Seeing as it’s Friday (don’t sing it…for the love of god, please don’t sing it) and I’m feeling extra good from training like a demon this morning, I’m going to go a little bit heavy-handed inspirational on you with this one. Relish it; It’s not gonna be often, hopefully.

I can’t tell you how good the first coffee and smoke after training is. Just beautiful. Anyway…

After hearing the now classic Journey song “Don’t stop believing” The other day I started wondering about it’s interpretation and appreciation. Nearly as soon as it was revived it was taken as a club pounder, used whenever the dancefloor was emptying to entice people back on to the floor. It’s incredible just how much it hooked people, but understandable seeing as every girl who stumbles through a club with a drink in one hand and her shoes in the other likes to consider herself a “small town girl”.

The infamous “Don’t stop believing” chorus, while used by the drunken patrons to reassure their desire to improve upon their jimmy choos and get that pay rise they thought they deserved, is quite an effective anthem. On it’s own it can be a simple inspirational lift, encouraging you to continue pushing for whatever you’re striving for. Taken with the verse lyrics though and, for me, it holds on a completely different aesthetic.

To be honest though; as much as the lyrics are great, they’re not the reason I love the song. The backing section is.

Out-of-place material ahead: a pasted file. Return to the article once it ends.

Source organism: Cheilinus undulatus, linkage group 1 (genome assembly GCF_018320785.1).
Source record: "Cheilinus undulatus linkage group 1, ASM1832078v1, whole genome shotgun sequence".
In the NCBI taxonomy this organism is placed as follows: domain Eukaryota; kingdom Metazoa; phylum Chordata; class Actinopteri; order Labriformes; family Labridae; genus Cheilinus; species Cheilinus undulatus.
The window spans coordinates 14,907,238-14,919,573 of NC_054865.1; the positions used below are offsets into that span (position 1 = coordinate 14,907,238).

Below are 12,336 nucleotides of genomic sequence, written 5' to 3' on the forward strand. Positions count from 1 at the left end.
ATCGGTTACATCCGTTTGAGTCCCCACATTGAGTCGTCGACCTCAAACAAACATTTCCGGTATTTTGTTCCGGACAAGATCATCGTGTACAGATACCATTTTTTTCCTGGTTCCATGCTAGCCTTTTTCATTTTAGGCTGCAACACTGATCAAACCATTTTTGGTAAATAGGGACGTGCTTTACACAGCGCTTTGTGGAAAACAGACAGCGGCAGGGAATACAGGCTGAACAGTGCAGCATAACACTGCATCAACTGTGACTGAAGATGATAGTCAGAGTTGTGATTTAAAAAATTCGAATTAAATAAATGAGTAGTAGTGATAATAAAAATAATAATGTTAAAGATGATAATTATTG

Being an (ex) drummer, I fall in love with beats. Jay Dilla gets me hard (read the second comment on that link; it’s just genius),  Billy Cobham is a legend, and I’ve dreamt about playing with Buddy Rich . I love a good beat. I know that doesn’t mark me out as anything special within the larger population of music heads but I find the slightest tap of a cymbal or an off beat on the hi-hats can send shivers up my spine. Anyone can play drums reasonably well, it takes a master to know which beats to hit and which to not.

The integral break in the song, “on and on and on and on…” is nothing without that drum build, and even less without the fat rhythm that goes straight after. Think of it: would the build up sound as good if the drums and bass straight after didn’t sound like a clutch of volleys shot from a cannon? After that, the extra tap on the ride cymbal and hi hats in the bridge sections at two minutes and during the solo, coupled with that super sweet bass in the ending section just makes me go masmndffemfhurrrrr…..

Yeah…that’s some good bass.